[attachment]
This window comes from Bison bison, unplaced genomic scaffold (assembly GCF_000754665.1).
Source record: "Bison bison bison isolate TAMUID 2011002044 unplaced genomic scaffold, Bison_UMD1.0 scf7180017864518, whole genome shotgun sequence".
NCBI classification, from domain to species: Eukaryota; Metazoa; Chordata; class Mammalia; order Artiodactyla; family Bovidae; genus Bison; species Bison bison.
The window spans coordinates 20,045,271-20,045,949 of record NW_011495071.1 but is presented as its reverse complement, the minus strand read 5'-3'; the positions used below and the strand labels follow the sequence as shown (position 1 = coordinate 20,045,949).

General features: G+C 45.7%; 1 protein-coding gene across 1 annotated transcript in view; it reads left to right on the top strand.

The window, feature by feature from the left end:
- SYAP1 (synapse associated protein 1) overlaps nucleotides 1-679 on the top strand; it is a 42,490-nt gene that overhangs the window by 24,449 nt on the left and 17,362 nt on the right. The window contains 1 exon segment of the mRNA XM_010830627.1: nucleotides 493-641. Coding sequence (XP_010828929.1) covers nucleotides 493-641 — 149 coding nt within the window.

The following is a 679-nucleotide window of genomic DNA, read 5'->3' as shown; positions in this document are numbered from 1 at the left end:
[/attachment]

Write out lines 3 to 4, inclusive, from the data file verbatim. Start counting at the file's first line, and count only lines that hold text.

NCBI classification, from domain to species: Eukaryota; Metazoa; Chordata; class Mammalia; order Artiodactyla; family Bovidae; genus Bison; species Bison bison.
The window spans coordinates 20,045,271-20,045,949 of record NW_011495071.1 but is presented as its reverse complement, the minus strand read 5'-3'; the positions used below and the strand labels follow the sequence as shown (position 1 = coordinate 20,045,949).